46. ^ NEIL GOUGH (28 April 2014). "Alibaba Buys Stake in Chinese Web TV Company for $1.2 Billion". New York Times. 
  47. ^ Juro Osawa (11 June 2014). "Alibaba Tackles Amazon, eBay on Home Turf". Wall Street Journal. 
  48. ^ "BBC News - China's Alibaba plans US online shop". Retrieved 11 July 2014. 
  49. ^ Megan Rose Dickey (9 July 2013). "The New CEO Of China's Most Important E-commerce Company Is Ready To Go Public". Business Insider. 
  50. ^ a b "Alibaba and the 2,236 thieves". The Economist. 24 February 2011. Retrieved 23 September 2012. 
  51. ^ Muncaster, Phil (6 July 2012). "Ex-Alibaba GM cuffed as bribery scandal resurfaces". The Register. London. Retrieved 23 September 2012. 
  52. ^ Epstein, Gady (11 April 2011). "Alibaba's Jack Ma Fights To Win Back Trust". Forbes. Retrieved 23 September 2012. 
  53. ^ "Alibaba: Profile, Internationalization, R&D, Patents -". Retrieved 20 September 2014.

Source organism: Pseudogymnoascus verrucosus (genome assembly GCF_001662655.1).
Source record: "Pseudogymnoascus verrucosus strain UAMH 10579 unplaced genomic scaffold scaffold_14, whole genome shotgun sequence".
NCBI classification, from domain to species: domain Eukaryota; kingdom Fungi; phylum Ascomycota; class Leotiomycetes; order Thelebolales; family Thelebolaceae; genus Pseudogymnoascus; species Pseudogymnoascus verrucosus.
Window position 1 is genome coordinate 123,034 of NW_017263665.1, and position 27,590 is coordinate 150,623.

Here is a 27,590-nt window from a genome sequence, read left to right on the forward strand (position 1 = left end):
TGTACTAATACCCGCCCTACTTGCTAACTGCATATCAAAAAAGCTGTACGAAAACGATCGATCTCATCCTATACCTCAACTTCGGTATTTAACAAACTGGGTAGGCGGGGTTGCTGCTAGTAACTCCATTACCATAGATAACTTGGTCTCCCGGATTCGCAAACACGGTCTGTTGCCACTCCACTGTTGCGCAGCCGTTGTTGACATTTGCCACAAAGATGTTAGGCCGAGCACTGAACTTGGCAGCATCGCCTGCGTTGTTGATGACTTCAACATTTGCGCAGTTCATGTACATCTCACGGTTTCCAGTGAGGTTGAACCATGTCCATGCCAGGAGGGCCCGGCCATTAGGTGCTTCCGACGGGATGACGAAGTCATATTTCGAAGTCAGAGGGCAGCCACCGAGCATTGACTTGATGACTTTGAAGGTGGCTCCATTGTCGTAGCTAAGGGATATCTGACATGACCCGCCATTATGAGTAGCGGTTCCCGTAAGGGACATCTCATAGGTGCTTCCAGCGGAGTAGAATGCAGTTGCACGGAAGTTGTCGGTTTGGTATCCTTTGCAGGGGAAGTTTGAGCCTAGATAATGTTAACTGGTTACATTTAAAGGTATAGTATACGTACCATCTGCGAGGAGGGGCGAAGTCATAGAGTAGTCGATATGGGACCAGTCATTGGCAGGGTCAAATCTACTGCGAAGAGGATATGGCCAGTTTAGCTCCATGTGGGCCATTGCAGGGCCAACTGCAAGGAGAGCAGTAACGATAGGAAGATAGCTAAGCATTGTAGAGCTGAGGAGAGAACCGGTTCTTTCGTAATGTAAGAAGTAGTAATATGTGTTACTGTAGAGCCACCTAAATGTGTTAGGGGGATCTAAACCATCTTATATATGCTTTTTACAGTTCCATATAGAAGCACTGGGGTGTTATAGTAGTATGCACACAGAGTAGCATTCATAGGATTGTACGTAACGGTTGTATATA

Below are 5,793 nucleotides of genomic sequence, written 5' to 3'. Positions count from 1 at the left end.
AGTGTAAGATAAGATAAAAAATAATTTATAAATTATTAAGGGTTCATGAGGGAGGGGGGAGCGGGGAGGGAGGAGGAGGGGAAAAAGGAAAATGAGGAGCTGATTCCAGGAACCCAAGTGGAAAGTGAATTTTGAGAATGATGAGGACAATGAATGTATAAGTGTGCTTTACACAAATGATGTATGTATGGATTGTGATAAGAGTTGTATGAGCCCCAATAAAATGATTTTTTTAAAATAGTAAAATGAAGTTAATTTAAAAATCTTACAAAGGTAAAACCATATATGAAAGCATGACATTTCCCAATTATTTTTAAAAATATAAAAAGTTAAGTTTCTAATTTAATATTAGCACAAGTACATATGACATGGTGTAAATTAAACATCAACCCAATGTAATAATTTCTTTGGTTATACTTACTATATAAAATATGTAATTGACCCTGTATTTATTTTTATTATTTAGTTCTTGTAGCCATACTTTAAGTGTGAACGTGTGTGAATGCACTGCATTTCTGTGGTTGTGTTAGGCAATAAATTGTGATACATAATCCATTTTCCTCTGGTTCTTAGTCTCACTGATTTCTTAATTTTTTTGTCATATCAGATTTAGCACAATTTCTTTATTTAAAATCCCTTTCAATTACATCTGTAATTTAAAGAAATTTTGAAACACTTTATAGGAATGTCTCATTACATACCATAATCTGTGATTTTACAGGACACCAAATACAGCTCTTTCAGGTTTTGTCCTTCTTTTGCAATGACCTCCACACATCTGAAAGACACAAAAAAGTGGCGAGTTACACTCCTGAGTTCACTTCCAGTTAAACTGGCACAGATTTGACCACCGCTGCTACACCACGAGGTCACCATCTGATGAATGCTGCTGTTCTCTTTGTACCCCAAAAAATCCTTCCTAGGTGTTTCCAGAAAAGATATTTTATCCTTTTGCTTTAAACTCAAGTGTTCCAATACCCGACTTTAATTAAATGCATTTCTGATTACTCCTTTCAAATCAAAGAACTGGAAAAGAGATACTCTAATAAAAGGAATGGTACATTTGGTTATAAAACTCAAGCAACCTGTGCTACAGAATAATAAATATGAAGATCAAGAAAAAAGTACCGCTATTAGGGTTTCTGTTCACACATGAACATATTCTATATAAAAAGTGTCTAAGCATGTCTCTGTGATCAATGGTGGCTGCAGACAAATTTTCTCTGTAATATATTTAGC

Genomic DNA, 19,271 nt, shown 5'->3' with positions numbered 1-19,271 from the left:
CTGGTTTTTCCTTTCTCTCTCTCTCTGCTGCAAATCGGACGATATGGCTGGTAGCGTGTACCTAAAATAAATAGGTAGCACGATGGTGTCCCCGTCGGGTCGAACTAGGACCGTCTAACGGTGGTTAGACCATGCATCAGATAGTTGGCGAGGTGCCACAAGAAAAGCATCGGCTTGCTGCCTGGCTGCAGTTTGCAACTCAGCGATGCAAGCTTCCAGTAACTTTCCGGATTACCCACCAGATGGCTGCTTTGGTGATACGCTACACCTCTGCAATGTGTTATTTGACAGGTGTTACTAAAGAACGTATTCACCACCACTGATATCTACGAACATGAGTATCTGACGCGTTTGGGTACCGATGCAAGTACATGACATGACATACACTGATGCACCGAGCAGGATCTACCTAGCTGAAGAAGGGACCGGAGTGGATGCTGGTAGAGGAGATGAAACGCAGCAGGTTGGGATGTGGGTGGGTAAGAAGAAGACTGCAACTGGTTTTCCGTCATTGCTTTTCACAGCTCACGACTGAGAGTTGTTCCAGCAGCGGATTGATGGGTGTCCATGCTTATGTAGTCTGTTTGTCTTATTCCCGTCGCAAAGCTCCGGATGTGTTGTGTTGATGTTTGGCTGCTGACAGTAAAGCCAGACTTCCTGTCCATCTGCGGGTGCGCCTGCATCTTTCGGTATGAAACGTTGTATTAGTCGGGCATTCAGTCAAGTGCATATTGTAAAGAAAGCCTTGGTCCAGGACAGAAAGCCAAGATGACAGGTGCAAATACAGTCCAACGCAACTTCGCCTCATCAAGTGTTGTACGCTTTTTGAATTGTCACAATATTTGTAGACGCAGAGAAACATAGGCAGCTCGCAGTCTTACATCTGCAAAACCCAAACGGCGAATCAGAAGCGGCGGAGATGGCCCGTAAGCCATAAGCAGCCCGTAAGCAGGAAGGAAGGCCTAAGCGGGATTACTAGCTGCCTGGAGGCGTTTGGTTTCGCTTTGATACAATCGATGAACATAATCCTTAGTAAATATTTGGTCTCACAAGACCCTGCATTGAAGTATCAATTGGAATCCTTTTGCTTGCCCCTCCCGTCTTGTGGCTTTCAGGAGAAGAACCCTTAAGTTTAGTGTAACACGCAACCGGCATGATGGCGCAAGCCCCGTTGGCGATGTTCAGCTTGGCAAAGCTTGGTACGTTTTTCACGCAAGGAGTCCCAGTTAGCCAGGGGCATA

54. ^ Hsu, Alex (3 Jul 2013). "Alibaba to Open Brick and Mortar Stores in Wanda Plazas Across China". BrightWire News. 
  55. ^ "China&#821". Retrieved 20 September 2014. 
  56. ^ "Shark fins removed from 'front window' of China-based website, but apparently still available to buyers -". Retrieved 20 September 2014. 
  57. ^ "BBC News - Iran nuclear: 'Uranium shoe' man arrested in US". BBC News. Retrieved 20 September 2014. 
  58. ^ "Safety & Security Center - Learn How to Enhance the Safety of Your Online Transactions". Retrieved 20 September 2014. 

External links[edit]